ANCHORAGE– The daughters of John Stumpff, a nurse on the air ambulance that vanished Monday over Prince William Sound, are keeping their spirits up by reminding each other how resourceful their dad is.

He s very MacGyver-ish, said Crystal Roman-Stumpff. We re all making little jokes like he ll take the helicopter apart and fix it.

Out at the Butte Fire Department, the guys aren t giving up on paramedic Cameron Carter either. They ve watched him grow from teenage Young Explorer to professional life-saver.

We re all hoping he comes out of this, fire chief Charles VonGunten said. A lot of our guys have seen him grow up. He s got a special place in our department. He s one of our brothers.

Searchers for Stumpff, Carter and two others aboard the missing LifeGuard helicopter got a boost in resources and a break in the weather Wednesday but found no sign of the helicopter or the four people on board:

* Patient Gaye McDowell, 60, of Cordova. McDowell, who had a mastectomy this summer, was weakened by low-blood pressure and fainting spells and on her way to Providence Medical Center. Her husband, Gary, whose request to join her on the flight was denied, arrived safely in Anchorage Monday night.

* Pilot Lance Brabham, 42, of Soldotna. Brabham seems to be relatively new to Alaska; he hasn t yet filed for a Permanent Fund Dividend, according to a public data base. A nurse at Central Peninsula Hospital in Soldotna said LifeGuard crew members respect Brabham s skills. He s gone through some nasty stuff and made some good calls, Jane Faulkner said.

* Stumpff, 47, of Sterling. He came to Alaska about five years ago as a traveling nurse and was based in Nome before moving to the Peninsula, a friend said. He was an adrenaline junkie, said Richard Driscoll, an assistant fire chief in Dover, N.H., where Stumpff worked for 14 years. He did a lot of scuba diving, a lot of ice diving, and in Florida he was an instructor in coral reef diving.

* Carter, 24, of Kenai. He grew up in the Butte and began volunteering at the fire department there when he was about 14. He worked for Central Emergency Services as a paramedic and, on days off, flew with LifeGuard. When he wasn t in Soldotna, he came home, and when we went on a (fire) run, he always came with us, VonGunten said.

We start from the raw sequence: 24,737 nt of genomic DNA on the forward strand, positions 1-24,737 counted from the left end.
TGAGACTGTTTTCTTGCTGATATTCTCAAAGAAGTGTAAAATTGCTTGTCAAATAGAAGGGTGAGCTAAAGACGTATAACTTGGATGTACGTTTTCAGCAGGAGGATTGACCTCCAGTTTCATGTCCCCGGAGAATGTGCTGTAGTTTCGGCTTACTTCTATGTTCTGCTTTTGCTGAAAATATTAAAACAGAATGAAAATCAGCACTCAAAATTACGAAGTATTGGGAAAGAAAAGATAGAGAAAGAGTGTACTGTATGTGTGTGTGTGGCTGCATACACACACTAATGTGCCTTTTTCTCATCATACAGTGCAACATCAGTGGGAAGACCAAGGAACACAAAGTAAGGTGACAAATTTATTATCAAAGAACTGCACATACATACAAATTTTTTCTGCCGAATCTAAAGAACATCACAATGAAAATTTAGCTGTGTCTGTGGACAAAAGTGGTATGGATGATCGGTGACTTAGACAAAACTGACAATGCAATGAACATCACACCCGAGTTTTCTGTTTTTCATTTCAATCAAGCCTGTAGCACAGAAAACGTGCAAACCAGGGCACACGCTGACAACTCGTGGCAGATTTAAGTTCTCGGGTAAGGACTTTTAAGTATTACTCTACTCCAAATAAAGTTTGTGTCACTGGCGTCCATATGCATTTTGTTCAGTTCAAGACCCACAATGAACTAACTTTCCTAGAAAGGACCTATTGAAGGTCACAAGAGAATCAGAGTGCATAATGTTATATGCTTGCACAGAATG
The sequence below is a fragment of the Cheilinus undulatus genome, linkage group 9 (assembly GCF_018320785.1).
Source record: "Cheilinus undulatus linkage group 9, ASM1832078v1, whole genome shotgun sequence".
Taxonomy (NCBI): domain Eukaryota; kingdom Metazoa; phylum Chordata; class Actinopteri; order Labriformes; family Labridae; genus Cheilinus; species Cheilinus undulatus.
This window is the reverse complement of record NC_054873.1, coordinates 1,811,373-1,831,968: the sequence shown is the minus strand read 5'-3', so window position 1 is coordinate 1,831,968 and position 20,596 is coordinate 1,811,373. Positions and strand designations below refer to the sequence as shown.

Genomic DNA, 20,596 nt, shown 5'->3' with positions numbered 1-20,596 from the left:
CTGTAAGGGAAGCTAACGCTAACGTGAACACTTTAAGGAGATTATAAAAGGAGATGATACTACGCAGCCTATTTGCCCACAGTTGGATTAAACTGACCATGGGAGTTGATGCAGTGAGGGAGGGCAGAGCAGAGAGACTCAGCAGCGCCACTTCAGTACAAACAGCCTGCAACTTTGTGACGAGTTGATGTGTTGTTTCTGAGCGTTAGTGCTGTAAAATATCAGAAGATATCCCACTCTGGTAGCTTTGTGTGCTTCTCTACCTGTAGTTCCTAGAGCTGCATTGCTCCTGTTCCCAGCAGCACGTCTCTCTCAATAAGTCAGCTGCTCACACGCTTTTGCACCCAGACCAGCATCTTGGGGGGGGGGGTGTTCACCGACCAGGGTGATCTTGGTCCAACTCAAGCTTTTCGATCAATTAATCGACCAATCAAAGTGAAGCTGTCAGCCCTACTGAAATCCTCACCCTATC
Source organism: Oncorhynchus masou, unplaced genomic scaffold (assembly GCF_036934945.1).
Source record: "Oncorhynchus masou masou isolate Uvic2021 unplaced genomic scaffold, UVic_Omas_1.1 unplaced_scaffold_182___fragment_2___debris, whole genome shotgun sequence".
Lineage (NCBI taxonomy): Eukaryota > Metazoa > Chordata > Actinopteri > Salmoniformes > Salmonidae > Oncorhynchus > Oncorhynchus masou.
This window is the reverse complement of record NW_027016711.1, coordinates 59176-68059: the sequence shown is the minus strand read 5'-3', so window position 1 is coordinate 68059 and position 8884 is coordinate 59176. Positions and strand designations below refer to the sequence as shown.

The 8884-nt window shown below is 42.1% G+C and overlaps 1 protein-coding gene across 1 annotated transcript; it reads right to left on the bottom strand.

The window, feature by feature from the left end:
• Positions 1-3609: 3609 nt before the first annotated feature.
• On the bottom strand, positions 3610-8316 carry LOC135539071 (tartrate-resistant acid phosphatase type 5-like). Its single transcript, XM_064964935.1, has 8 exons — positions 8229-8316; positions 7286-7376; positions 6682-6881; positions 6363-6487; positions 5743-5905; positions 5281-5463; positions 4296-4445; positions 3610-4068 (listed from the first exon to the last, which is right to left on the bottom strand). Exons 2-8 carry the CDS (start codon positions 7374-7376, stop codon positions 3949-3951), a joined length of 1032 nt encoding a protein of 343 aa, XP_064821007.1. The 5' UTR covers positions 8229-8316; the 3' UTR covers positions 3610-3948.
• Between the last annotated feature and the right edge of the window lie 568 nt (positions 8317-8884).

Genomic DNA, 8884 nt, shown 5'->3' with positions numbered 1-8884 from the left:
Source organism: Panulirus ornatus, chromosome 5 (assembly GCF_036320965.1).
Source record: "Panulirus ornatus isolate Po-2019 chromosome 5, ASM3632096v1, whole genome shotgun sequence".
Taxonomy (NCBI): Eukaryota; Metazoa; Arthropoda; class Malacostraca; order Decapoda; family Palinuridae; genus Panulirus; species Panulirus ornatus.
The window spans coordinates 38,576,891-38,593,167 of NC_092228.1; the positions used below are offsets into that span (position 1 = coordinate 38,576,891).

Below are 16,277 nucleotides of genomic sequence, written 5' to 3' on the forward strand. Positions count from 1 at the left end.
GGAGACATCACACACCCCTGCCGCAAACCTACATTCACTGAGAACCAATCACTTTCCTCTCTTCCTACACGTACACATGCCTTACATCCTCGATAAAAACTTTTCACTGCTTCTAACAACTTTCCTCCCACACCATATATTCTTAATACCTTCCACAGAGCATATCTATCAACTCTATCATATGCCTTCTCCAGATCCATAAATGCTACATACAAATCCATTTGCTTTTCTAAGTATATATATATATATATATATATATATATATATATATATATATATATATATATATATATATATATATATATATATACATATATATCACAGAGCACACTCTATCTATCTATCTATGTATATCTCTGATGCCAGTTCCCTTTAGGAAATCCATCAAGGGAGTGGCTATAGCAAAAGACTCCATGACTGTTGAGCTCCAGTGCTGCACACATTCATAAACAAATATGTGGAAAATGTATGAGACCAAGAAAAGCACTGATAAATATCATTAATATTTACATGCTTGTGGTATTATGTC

On Wednesday, a day after a raging blizzard made a visual search all but impossible, the weather improved enough to get helicopters in the air. Additional resources arrived in the skies over Esther Island, the last known location of the LifeGuard.

The Alaska State Troopers deployed Helo-1, and the Valdez Civil Air Patrol joined the search. Already on the scene were the Alaska Air National Guard, the Coast Guard and three private fishing boats from Whittier.

The search is ongoing, spokesman McHugh Pierre of the Alaska Department of Military and Veterans Affairs said Wednesday afternoon.

Misinformation early in the day led to false hope that searchers had picked up a signal from an emergency locator, he said.

When the Coast Guard cutter first got there and started doing a radio search, they found a squelch on the radar. They followed it for 30 seconds and it stopped, Pierre said. I can t emphasize enough that it was not an ELT — it was simply the squelch from a CB radio.

Heavy snow and strong winds kept Pave Hawk and Jayhawk helicopters grounded Tuesday, but holes in the clouds Wednesday morning allowed them and a Hercules C-130 to do a visual search of the Esther Island coastline and surrounding waters.

The LifeGuard was southeast of Esther Island, maybe halfway through its 150-mile journey, when it was last heard from. The BK117 left Cordova at 4:40 p.m. Monday; its last contact with dispatchers came about 40 minutes later at 5:18 p.m.

For three days now, people in Alaska and the Lower 48 have waited for news.

In Cordova, where the McDowells run the Cordova Rose Lodge and Gaye dazzles her friends with her quilting prowess, prayer chains are working overtime. In Georgia, her children and other relatives keep vigil.

We are distracting ourselves by thumbing through photo albums with the neighbors, e-mailed son-in-law Jack Freeman.

Fire fighters in New Hampshire, a wife and daughters in Florida, and sisters in Ohio, Pennsylvania, Alabama and Ohio are upbeat and scared at the same time.

It s very surreal, said Roman-Stumpff, 25, the oldest of Stumpff s two adult daughters. It s nighttime here. This is the third night, and we re worried. It s hard, but we re optimistic. We heard they had at least a week of survival gear.

Stumpff, Carter and Brabham have all been establishing roots around Soldotna, Faulkner said.

Stumpff bought a place in Sterling with no running water or electricity, and has since added both amenities, Driscoll said.

Brabham has been looking at property in Funny River and collecting horseshoes to make racks as gifts for friends, Faulkner said.

And Carter just installed new counter tops in his Kenai kitchen, she said.

All three are locals, Faulkner said. It s tough. We miss them, and we re waiting for them.

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